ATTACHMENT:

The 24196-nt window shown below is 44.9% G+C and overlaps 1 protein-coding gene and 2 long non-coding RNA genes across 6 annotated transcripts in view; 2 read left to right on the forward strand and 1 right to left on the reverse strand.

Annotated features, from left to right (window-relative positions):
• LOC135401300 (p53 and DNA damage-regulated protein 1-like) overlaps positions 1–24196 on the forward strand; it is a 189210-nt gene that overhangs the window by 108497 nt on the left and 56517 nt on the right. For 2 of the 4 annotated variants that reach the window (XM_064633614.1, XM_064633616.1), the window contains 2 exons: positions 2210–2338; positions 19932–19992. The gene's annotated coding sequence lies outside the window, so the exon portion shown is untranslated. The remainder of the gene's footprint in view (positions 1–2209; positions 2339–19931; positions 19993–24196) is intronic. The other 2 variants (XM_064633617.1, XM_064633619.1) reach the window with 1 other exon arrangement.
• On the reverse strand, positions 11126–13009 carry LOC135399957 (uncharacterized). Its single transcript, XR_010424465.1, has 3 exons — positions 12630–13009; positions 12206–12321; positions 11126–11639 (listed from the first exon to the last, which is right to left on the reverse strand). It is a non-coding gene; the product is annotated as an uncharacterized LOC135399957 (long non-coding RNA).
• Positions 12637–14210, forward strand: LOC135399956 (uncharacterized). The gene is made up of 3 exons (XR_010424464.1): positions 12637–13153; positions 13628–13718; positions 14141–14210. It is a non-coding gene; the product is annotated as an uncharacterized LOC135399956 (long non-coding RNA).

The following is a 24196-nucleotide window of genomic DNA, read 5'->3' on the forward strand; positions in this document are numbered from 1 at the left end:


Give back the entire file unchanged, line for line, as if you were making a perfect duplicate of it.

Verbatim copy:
The 24196-nt window shown below is 44.9% G+C and overlaps 1 protein-coding gene and 2 long non-coding RNA genes across 6 annotated transcripts in view; 2 read left to right on the forward strand and 1 right to left on the reverse strand.

Annotated features, from left to right (window-relative positions):
• LOC135401300 (p53 and DNA damage-regulated protein 1-like) overlaps positions 1–24196 on the forward strand; it is a 189210-nt gene that overhangs the window by 108497 nt on the left and 56517 nt on the right. For 2 of the 4 annotated variants that reach the window (XM_064633614.1, XM_064633616.1), the window contains 2 exons: positions 2210–2338; positions 19932–19992. The gene's annotated coding sequence lies outside the window, so the exon portion shown is untranslated. The remainder of the gene's footprint in view (positions 1–2209; positions 2339–19931; positions 19993–24196) is intronic. The other 2 variants (XM_064633617.1, XM_064633619.1) reach the window with 1 other exon arrangement.
• On the reverse strand, positions 11126–13009 carry LOC135399957 (uncharacterized). Its single transcript, XR_010424465.1, has 3 exons — positions 12630–13009; positions 12206–12321; positions 11126–11639 (listed from the first exon to the last, which is right to left on the reverse strand). It is a non-coding gene; the product is annotated as an uncharacterized LOC135399957 (long non-coding RNA).
• Positions 12637–14210, forward strand: LOC135399956 (uncharacterized). The gene is made up of 3 exons (XR_010424464.1): positions 12637–13153; positions 13628–13718; positions 14141–14210. It is a non-coding gene; the product is annotated as an uncharacterized LOC135399956 (long non-coding RNA).

The following is a 24196-nucleotide window of genomic DNA, read 5'->3' on the forward strand; positions in this document are numbered from 1 at the left end: